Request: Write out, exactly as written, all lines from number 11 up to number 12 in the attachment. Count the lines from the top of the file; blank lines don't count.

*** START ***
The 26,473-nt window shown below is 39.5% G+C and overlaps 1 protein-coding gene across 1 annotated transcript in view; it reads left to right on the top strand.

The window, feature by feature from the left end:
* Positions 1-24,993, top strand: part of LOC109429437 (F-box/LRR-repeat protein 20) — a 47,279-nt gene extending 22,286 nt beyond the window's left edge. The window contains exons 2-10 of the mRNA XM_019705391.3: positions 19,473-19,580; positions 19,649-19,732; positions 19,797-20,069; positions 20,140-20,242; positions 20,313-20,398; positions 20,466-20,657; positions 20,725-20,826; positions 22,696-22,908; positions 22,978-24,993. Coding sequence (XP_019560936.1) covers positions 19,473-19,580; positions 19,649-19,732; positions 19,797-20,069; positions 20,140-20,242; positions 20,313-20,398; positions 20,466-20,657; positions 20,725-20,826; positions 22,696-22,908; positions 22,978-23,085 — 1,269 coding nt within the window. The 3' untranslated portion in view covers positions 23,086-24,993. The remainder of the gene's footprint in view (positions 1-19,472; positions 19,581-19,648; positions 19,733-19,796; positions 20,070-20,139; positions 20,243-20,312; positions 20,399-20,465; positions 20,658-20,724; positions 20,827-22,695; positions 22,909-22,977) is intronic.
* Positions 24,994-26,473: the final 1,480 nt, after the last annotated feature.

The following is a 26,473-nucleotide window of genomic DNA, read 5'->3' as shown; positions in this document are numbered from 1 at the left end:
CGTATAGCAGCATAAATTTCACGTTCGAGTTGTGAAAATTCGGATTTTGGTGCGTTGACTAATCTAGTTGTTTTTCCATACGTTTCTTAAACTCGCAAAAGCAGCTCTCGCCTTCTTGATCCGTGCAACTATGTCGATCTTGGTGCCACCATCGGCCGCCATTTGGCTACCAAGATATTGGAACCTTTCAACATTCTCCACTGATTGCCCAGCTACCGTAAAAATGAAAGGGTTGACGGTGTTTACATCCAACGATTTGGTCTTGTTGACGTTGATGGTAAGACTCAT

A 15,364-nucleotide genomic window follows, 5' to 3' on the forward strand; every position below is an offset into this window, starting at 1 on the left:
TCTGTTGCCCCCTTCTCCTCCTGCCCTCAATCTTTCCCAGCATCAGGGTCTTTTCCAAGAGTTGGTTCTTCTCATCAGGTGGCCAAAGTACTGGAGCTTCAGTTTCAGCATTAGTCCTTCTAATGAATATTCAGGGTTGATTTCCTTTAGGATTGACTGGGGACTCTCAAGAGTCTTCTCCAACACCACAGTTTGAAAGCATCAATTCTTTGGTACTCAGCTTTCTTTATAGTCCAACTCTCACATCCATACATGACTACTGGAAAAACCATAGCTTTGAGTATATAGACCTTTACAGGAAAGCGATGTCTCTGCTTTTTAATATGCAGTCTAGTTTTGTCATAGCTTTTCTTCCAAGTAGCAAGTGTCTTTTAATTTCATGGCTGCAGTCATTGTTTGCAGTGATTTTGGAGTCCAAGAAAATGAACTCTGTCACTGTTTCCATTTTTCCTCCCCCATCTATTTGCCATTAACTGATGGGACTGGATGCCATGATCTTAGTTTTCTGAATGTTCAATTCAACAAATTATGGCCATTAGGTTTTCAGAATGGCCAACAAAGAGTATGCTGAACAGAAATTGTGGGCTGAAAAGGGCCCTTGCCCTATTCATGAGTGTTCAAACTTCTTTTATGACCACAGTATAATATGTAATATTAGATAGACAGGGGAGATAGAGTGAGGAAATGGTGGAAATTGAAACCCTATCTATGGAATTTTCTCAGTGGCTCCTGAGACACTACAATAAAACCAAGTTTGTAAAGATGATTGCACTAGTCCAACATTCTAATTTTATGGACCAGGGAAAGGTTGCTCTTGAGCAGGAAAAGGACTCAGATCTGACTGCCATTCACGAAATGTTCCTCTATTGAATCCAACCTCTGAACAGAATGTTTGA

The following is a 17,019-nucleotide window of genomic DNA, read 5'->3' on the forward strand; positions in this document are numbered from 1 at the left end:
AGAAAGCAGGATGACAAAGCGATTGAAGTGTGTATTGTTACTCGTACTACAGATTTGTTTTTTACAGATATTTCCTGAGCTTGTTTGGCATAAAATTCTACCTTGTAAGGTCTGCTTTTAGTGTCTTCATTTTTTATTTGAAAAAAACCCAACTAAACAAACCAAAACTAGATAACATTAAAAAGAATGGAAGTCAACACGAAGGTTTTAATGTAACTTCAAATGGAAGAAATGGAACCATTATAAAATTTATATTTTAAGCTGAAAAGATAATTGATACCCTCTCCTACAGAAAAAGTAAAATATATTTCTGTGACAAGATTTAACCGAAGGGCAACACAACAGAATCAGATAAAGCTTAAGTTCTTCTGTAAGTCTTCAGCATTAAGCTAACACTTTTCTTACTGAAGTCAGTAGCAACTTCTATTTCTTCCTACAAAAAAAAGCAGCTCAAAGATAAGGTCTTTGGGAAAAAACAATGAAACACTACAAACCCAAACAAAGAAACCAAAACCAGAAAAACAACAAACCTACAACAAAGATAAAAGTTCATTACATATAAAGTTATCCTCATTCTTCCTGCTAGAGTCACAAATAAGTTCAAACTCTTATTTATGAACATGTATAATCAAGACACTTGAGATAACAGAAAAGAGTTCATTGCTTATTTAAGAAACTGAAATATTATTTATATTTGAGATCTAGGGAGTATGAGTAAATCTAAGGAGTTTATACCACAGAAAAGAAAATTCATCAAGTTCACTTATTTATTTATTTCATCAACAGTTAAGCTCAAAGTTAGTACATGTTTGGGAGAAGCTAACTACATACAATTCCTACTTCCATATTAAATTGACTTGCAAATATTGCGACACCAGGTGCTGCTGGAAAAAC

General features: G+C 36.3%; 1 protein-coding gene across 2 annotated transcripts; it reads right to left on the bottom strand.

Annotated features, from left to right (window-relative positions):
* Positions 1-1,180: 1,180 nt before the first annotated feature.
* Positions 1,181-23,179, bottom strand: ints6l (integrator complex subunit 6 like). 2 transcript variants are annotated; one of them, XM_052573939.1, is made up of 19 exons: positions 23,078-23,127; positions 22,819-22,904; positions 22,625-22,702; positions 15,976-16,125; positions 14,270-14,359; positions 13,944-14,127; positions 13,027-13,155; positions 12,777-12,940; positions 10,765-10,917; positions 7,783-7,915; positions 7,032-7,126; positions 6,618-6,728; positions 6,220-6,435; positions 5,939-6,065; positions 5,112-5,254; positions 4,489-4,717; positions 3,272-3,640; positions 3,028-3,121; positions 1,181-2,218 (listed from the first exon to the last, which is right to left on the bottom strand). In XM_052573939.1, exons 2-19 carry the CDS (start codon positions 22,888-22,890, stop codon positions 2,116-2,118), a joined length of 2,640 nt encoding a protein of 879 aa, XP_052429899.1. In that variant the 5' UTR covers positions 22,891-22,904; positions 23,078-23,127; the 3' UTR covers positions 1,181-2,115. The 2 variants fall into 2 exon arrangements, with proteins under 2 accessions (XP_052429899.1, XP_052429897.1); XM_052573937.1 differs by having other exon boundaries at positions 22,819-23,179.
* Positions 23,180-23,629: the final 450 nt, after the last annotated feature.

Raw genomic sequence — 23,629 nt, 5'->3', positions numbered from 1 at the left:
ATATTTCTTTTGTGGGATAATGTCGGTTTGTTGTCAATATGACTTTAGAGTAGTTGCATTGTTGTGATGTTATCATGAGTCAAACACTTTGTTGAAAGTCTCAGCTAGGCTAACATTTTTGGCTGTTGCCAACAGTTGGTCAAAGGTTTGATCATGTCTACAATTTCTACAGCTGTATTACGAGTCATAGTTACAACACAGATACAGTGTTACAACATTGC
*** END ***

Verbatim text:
General features: G+C 36.3%; 1 protein-coding gene across 2 annotated transcripts; it reads right to left on the bottom strand.

Annotated features, from left to right (window-relative positions):